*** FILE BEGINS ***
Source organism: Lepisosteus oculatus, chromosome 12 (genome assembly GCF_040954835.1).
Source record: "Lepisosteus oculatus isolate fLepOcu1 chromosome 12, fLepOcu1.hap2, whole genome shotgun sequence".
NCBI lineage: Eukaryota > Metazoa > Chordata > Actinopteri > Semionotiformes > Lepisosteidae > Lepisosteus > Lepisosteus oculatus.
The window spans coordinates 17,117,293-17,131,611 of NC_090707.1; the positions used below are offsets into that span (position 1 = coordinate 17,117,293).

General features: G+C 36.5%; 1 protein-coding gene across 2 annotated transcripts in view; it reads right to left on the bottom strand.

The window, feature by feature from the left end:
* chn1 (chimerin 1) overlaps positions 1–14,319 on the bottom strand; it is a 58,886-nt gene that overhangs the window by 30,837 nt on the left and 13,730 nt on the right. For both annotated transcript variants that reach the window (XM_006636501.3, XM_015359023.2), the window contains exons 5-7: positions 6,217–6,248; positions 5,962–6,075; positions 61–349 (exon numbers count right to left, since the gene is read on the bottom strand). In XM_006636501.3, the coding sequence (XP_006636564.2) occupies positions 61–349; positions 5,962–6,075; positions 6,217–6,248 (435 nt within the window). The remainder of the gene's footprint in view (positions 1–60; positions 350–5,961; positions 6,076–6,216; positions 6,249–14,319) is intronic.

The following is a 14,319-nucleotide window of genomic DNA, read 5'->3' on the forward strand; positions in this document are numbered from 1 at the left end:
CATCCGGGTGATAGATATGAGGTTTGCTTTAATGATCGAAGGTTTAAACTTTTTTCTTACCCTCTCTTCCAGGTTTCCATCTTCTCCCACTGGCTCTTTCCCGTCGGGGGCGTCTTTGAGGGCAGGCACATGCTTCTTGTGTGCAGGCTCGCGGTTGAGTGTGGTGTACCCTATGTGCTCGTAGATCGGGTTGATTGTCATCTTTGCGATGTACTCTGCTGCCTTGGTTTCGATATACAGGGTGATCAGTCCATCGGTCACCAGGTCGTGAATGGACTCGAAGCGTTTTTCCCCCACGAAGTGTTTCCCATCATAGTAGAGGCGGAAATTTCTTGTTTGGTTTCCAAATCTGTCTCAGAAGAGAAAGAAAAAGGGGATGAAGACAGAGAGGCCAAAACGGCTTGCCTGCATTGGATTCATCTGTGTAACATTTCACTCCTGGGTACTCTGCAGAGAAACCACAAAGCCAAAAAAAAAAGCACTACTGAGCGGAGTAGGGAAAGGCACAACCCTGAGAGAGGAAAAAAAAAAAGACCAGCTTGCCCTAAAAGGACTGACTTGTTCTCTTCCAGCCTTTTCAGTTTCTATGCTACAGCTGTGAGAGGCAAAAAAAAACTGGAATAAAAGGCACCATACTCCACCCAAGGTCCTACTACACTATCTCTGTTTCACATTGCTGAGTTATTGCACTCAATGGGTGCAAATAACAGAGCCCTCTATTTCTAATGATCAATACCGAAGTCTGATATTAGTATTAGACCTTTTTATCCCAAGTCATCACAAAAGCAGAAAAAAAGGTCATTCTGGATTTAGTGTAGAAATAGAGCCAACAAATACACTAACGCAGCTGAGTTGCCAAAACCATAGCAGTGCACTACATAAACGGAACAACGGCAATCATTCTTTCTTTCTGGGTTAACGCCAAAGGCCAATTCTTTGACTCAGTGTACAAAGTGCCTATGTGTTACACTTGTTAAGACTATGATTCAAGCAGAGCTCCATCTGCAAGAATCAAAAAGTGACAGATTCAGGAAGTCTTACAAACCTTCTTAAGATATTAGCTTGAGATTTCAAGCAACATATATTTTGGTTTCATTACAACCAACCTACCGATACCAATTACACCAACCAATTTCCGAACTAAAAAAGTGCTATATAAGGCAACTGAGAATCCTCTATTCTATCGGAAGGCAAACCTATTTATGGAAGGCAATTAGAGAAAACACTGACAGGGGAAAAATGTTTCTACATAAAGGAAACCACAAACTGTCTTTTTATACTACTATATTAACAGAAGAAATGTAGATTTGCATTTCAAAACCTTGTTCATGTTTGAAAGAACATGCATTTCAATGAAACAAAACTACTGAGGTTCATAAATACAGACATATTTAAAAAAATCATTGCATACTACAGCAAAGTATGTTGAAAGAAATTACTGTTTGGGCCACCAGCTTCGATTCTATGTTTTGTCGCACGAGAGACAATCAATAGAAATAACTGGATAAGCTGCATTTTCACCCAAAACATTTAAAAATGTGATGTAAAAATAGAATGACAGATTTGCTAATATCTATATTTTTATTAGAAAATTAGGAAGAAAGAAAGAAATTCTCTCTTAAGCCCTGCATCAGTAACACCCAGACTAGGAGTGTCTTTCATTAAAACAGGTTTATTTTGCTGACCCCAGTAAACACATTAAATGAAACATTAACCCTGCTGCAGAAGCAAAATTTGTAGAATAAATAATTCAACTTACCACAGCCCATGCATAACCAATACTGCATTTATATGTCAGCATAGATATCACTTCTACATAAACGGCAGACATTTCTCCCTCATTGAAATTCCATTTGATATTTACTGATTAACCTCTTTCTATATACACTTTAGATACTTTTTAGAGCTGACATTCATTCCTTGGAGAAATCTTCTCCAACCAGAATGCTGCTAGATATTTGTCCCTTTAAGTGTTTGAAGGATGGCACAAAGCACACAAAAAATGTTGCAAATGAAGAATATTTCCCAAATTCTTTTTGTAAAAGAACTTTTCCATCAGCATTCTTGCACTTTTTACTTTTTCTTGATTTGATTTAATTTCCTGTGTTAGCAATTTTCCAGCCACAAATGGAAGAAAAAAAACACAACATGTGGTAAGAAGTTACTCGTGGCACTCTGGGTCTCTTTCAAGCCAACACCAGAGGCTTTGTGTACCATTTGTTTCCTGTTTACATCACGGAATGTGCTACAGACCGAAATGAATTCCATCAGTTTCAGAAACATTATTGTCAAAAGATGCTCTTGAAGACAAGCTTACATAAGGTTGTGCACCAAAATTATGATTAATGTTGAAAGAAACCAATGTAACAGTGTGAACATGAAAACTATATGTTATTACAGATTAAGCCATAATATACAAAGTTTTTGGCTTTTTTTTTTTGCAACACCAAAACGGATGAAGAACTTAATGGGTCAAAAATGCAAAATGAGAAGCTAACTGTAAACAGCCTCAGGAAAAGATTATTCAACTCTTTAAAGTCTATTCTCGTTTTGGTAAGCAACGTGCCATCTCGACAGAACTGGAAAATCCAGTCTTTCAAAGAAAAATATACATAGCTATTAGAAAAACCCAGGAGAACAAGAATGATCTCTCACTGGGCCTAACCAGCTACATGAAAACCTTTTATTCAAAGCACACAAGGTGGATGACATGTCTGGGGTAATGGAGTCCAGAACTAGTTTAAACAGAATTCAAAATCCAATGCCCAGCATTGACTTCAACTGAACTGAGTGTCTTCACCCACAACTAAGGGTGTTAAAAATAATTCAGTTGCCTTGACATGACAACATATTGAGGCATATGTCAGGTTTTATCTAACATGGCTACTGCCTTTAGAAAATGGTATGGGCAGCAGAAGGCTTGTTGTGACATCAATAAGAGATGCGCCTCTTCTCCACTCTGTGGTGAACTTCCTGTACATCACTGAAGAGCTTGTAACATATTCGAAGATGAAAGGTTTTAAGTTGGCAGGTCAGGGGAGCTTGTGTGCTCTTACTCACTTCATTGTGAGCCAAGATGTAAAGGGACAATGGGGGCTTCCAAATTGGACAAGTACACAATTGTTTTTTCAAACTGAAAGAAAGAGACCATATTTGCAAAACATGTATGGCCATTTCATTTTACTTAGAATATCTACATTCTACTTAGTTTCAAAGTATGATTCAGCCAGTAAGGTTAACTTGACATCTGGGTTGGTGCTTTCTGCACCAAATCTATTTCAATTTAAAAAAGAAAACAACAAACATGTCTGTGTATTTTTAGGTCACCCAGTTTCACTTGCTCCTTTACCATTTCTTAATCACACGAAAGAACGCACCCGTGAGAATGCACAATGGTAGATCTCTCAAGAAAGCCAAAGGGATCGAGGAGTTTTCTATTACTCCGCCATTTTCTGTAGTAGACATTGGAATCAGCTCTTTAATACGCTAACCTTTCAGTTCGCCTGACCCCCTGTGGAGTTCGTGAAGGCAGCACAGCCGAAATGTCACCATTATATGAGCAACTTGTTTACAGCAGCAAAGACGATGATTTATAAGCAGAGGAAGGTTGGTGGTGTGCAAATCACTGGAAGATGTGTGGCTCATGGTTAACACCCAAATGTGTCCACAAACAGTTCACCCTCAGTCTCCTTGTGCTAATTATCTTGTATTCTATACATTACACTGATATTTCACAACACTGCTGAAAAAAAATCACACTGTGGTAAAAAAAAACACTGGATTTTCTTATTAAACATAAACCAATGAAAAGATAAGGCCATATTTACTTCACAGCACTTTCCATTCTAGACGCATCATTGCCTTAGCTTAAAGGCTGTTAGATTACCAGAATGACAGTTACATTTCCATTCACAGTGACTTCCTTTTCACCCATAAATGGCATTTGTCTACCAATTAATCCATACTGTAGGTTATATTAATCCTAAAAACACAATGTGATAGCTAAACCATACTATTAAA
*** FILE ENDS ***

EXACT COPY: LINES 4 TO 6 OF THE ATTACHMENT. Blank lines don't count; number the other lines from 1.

The window spans coordinates 17,117,293-17,131,611 of NC_090707.1; the positions used below are offsets into that span (position 1 = coordinate 17,117,293).

General features: G+C 36.5%; 1 protein-coding gene across 2 annotated transcripts in view; it reads right to left on the bottom strand.

The window, feature by feature from the left end: